Why It’s Real and Spectacular: David said that Julia Louis-Dreyfus gave the show “luster,” with Seinfeld saying that she was the pearl that smoothed over the rough, low-minded behavior of the other three characters. “The Tape” is excellent proof of exactly what they were talking about. Not to mention, we get to experience a dynamic between Elaine and George that we hadn’t seen before.

Season 4: ‘The Old Man’

Why It’s Not Master of Its Domain: Out of the Season Four episodes, “The Old Man” has the lowest IMDb rating, with a score of 8.0. The episode’s premise is also odd for Seinfeld, featuring the gang volunteering to help the elderly. This feels like something that their Bizarro versions would do, not Jerry, George and Elaine.

Why It’s Real and Spectacular: While this isn’t Newman’s first appearance in the series, it’s a great introduction to him as we learn about who he is and witness the physical comedy and banter between him and Kramer.

Season 5: ‘The Glasses’

Why It’s Not Master of Its Domain: The later seasons of Seinfeld are known for their absurd storylines, but for Season Five, this episode was considered a bit too wacky. George thinks he sees Jerry’s girlfriend kissing his cousin, who has a “horse face,” but later discovers he actually saw a policewoman petting her horse. It’s a funny concept, but it seemed a little ridiculous when it first aired.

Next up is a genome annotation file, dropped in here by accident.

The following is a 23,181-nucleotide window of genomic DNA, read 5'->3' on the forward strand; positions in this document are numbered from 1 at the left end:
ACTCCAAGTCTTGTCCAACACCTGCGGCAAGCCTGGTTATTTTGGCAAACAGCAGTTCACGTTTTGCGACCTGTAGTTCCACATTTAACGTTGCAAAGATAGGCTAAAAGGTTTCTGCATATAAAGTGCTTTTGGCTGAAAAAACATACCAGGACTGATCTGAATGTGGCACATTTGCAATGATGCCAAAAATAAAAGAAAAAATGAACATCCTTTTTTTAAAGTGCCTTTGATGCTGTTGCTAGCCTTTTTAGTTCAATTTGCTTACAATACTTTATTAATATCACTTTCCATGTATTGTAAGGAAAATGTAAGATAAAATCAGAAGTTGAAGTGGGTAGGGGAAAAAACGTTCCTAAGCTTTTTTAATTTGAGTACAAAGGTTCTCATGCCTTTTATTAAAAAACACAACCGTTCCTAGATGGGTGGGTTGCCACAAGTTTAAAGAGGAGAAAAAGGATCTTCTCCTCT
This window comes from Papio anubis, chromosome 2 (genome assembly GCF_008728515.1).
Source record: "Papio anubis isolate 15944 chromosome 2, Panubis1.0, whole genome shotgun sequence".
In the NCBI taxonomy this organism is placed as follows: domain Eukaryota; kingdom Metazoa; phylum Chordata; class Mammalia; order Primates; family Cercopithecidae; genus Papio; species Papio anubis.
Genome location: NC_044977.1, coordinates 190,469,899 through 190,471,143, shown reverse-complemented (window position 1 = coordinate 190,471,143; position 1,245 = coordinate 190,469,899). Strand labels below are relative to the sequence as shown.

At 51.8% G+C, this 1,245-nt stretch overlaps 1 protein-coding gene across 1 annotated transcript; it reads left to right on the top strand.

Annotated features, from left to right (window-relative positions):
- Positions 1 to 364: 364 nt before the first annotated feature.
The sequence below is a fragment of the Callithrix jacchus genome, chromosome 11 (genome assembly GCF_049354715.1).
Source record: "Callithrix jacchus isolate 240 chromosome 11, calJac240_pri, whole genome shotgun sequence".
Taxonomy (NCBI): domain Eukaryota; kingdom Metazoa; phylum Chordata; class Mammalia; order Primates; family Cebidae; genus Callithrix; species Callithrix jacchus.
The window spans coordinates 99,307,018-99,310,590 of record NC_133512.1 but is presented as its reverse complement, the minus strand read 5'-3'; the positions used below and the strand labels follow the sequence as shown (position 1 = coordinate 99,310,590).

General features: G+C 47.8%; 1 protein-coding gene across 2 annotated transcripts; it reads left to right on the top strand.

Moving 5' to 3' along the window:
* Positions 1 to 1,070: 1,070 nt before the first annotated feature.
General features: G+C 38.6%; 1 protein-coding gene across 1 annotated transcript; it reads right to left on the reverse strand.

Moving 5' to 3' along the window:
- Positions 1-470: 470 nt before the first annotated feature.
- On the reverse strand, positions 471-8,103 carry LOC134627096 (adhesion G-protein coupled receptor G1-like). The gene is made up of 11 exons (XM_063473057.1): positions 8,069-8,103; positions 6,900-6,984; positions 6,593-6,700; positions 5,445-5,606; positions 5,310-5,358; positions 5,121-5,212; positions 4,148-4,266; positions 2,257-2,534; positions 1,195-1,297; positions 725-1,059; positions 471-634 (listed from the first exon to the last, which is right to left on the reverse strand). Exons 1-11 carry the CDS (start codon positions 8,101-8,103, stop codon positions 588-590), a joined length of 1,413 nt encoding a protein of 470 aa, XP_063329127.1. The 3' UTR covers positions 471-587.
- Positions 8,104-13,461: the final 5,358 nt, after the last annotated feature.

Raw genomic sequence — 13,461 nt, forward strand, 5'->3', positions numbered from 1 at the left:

Why It’s Real and Spectacular: “The Glasses” has some of the best zingers in the series. When George accidentally buys and wears women’s glasses, Jerry makes fun of him by saying, “I don’t know what to tell ya, Elton,” and when George is snacking on a bag of pretzels, Kramer asks him, “May I have one of those, madam?”

Season 6: ‘The Soup’

Why It’s Not Master of Its Domain: Kramer’s storyline falls flat. He’s dating a waitress from Reggie’s who becomes unstable when she’s hungry, which is a problem for Kramer since he no longer has a refrigerator and is only eating fresh food. Things come to a head when Kramer is forced to go back and forth to Jerry’s apartment to feed her until Jerry eventually runs out of food. It almost feels like a lot of Kramer’s story was cut because there’s no big payoff, and the episode focuses on the other three characters a lot more than Kramer. 

Why It’s Real and Spectacular: Kenny Bania is introduced when he gives Jerry a suit and, in return, asks Jerry to buy him a meal. Bania’s tireless excuses as to why Jerry has not fulfilled his obligation (i.e., “soup’s not a meal”) bring his annoying character to life and set the stage for one of the best recurring characters in the series.